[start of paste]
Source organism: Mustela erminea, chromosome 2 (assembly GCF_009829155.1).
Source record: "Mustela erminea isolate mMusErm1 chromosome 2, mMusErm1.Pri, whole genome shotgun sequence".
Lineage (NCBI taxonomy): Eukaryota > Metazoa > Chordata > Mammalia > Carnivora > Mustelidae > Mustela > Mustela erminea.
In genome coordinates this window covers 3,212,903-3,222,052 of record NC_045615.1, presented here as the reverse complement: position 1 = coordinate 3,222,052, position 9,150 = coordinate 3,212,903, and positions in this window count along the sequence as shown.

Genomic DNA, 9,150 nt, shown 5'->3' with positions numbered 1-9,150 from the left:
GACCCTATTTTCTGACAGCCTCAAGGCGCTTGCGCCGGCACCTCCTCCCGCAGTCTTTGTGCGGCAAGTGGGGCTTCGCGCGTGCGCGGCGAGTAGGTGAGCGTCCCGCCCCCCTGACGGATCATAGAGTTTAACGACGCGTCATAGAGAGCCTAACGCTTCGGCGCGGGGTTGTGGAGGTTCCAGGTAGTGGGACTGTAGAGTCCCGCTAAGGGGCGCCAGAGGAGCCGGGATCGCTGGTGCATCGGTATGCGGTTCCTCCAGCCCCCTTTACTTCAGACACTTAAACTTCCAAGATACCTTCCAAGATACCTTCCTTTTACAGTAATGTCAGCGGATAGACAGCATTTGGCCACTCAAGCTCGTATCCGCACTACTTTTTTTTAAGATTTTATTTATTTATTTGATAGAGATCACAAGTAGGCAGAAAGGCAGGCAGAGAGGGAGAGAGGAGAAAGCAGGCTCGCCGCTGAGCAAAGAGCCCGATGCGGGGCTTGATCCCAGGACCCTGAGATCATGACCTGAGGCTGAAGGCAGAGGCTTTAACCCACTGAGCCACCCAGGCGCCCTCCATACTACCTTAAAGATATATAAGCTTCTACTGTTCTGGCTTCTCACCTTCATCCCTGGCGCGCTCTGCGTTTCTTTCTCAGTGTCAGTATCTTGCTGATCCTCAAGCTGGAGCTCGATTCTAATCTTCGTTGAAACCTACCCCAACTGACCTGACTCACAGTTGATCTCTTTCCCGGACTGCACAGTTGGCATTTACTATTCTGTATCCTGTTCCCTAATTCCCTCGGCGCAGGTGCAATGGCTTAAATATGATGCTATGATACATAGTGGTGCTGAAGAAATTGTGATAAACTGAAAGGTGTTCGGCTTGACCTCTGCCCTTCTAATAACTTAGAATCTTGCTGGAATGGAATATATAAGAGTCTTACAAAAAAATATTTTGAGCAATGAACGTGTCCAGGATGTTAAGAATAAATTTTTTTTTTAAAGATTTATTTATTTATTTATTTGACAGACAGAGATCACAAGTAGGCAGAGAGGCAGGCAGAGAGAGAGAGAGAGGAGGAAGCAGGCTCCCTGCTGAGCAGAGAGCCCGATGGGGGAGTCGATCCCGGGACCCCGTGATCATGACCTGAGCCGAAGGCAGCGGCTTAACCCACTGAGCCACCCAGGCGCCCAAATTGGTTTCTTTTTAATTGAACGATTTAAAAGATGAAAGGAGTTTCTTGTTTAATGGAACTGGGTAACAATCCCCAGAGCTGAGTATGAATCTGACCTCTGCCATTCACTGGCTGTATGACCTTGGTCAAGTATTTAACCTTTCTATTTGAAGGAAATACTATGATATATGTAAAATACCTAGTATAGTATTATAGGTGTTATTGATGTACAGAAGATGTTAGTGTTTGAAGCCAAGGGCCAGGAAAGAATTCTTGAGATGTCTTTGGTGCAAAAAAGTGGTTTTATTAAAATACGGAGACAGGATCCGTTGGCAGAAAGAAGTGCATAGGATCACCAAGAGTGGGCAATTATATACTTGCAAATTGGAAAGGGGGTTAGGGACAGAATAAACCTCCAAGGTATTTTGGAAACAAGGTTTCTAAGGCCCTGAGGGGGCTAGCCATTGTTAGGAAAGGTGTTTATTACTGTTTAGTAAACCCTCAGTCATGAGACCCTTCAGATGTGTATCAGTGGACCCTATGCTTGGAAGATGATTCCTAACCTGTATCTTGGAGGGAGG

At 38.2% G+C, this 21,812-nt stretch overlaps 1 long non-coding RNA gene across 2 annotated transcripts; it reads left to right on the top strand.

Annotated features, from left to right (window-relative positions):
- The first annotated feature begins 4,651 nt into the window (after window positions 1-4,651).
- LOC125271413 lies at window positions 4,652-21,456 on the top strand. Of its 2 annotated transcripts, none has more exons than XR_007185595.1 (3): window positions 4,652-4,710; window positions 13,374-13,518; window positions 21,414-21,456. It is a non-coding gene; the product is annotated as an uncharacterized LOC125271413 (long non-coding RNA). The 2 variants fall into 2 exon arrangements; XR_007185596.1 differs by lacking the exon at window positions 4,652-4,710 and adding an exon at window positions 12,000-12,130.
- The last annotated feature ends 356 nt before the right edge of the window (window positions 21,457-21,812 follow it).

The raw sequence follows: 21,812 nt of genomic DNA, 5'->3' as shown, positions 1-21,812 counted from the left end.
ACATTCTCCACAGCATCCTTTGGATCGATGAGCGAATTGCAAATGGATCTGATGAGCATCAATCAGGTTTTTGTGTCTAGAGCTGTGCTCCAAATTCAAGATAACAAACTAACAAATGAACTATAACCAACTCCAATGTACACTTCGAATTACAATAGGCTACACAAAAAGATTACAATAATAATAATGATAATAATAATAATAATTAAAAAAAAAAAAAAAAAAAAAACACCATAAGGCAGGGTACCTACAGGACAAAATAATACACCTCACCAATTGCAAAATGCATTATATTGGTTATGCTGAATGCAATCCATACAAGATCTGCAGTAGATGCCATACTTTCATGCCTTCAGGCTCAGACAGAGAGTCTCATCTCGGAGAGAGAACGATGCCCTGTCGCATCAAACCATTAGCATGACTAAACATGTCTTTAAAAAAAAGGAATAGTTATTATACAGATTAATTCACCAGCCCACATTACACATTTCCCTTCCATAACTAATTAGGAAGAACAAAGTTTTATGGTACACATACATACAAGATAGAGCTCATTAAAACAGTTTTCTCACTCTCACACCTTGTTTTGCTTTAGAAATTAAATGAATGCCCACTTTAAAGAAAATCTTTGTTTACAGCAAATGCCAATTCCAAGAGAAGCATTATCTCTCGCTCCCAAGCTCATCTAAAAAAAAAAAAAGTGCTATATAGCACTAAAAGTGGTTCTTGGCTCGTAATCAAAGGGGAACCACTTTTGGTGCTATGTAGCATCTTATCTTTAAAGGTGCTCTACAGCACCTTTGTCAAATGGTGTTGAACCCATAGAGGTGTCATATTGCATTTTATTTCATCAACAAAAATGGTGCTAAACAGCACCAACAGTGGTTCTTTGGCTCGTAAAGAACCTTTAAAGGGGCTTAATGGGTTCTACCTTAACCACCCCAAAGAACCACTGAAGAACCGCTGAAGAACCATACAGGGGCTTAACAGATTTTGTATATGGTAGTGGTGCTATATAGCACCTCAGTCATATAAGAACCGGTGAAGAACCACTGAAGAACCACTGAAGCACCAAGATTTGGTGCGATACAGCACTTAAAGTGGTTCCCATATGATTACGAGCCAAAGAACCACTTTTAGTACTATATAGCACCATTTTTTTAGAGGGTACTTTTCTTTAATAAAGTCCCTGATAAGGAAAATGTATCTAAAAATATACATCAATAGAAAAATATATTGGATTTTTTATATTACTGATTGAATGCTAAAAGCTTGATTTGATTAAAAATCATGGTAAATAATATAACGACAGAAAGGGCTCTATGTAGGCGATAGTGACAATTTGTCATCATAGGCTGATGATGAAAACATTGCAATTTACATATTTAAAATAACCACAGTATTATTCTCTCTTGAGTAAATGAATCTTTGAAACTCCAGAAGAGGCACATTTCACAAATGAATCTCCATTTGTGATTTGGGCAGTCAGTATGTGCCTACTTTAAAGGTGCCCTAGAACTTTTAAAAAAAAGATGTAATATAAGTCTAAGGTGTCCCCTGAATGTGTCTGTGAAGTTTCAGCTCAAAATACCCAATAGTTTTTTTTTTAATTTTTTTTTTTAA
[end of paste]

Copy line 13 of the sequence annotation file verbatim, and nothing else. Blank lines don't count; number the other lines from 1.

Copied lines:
ACATTCTCCACAGCATCCTTTGGATCGATGAGCGAATTGCAAATGGATCTGATGAGCATCAATCAGGTTTTTGTGTCTAGAGCTGTGCTCCAAATTCAAGATAACAAACTAACAAATGAACTATAACCAACTCCAATGTACACTTCGAATTACAATAGGCTACACAAAAAGATTACAATAATAATAATGATAATAATAATAATAATTAAAAAAAAAAAAAAAAAAAAAACACCATAAGGCAGGGTACCTACAGGACAAAATAATACACCTCACCAATTGCAAAATGCATTATATTGGTTATGCTGAATGCAATCCATACAAGATCTGCAGTAGATGCCATACTTTCATGCCTTCAGGCTCAGACAGAGAGTCTCATCTCGGAGAGAGAACGATGCCCTGTCGCATCAAACCATTAGCATGACTAAACATGTCTTTAAAAAAAAGGAATAGTTATTATACAGATTAATTCACCAGCCCACATTACACATTTCCCTTCCATAACTAATTAGGAAGAACAAAGTTTTATGGTACACATACATACAAGATAGAGCTCATTAAAACAGTTTTCTCACTCTCACACCTTGTTTTGCTTTAGAAATTAAATGAATGCCCACTTTAAAGAAAATCTTTGTTTACAGCAAATGCCAATTCCAAGAGAAGCATTATCTCTCGCTCCCAAGCTCATCTAAAAAAAAAAAAAGTGCTATATAGCACTAAAAGTGGTTCTTGGCTCGTAATCAAAGGGGAACCACTTTTGGTGCTATGTAGCATCTTATCTTTAAAGGTGCTCTACAGCACCTTTGTCAAATGGTGTTGAACCCATAGAGGTGTCATATTGCATTTTATTTCATCAACAAAAATGGTGCTAAACAGCACCAACAGTGGTTCTTTGGCTCGTAAAGAACCTTTAAAGGGGCTTAATGGGTTCTACCTTAACCACCCCAAAGAACCACTGAAGAACCGCTGAAGAACCATACAGGGGCTTAACAGATTTTGTATATGGTAGTGGTGCTATATAGCACCTCAGTCATATAAGAACCGGTGAAGAACCACTGAAGAACCACTGAAGCACCAAGATTTGGTGCGATACAGCACTTAAAGTGGTTCCCATATGATTACGAGCCAAAGAACCACTTTTAGTACTATATAGCACCATTTTTTTAGAGGGTACTTTTCTTTAATAAAGTCCCTGATAAGGAAAATGTATCTAAAAATATACATCAATAGAAAAATATATTGGATTTTTTATATTACTGATTGAATGCTAAAAGCTTGATTTGATTAAAAATCATGGTAAATAATATAACGACAGAAAGGGCTCTATGTAGGCGATAGTGACAATTTGTCATCATAGGCTGATGATGAAAACATTGCAATTTACATATTTAAAATAACCACAGTATTATTCTCTCTTGAGTAAATGAATCTTTGAAACTCCAGAAGAGGCACATTTCACAAATGAATCTCCATTTGTGATTTGGGCAGTCAGTATGTGCCTACTTTAAAGGTGCCCTAGAACTTTTAAAAAAAAGATGTAATATAAGTCTAAGGTGTCCCCTGAATGTGTCTGTGAAGTTTCAGCTCAAAATACCCAATAGTTTTTTTTTTAATTTTTTTTTTTAA